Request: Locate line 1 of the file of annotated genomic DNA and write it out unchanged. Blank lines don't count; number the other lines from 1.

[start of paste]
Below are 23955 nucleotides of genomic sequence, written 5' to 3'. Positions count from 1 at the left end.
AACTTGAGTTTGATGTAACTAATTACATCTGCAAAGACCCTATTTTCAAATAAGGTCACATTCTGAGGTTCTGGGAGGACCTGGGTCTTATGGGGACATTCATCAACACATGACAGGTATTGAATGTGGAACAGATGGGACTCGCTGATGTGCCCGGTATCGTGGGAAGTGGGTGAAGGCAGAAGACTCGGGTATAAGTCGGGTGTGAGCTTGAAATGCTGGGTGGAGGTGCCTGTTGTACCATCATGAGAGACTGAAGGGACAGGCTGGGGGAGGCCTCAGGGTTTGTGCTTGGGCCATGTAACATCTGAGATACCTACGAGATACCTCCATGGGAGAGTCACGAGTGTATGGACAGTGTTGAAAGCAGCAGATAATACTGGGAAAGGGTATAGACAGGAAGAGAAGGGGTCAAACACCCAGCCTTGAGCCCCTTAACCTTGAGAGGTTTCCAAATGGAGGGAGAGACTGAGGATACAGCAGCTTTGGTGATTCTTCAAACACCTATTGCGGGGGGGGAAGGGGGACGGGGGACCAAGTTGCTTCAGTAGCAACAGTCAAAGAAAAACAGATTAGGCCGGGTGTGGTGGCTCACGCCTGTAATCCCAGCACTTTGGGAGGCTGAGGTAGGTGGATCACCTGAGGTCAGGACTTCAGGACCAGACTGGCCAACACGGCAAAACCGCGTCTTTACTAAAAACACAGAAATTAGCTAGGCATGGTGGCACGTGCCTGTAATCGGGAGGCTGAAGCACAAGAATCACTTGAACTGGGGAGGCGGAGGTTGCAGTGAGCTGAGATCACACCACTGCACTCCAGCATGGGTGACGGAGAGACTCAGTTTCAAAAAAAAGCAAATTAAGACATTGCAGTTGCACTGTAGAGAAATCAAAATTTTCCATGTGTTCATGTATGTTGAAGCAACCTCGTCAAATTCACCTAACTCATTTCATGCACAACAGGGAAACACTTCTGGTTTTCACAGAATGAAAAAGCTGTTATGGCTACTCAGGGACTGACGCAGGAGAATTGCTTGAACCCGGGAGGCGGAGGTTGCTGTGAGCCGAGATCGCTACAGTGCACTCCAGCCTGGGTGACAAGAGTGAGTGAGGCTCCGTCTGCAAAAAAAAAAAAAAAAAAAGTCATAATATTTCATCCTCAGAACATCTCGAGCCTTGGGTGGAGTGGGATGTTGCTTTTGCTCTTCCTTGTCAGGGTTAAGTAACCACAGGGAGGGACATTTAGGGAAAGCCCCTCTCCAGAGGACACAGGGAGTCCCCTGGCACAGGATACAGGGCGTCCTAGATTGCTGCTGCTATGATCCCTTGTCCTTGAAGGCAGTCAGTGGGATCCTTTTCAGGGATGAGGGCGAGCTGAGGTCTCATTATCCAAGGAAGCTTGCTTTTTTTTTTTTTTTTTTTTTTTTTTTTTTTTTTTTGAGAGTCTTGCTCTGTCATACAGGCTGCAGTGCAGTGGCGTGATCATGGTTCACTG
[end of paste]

Below are 23955 nucleotides of genomic sequence, written 5' to 3'. Positions count from 1 at the left end.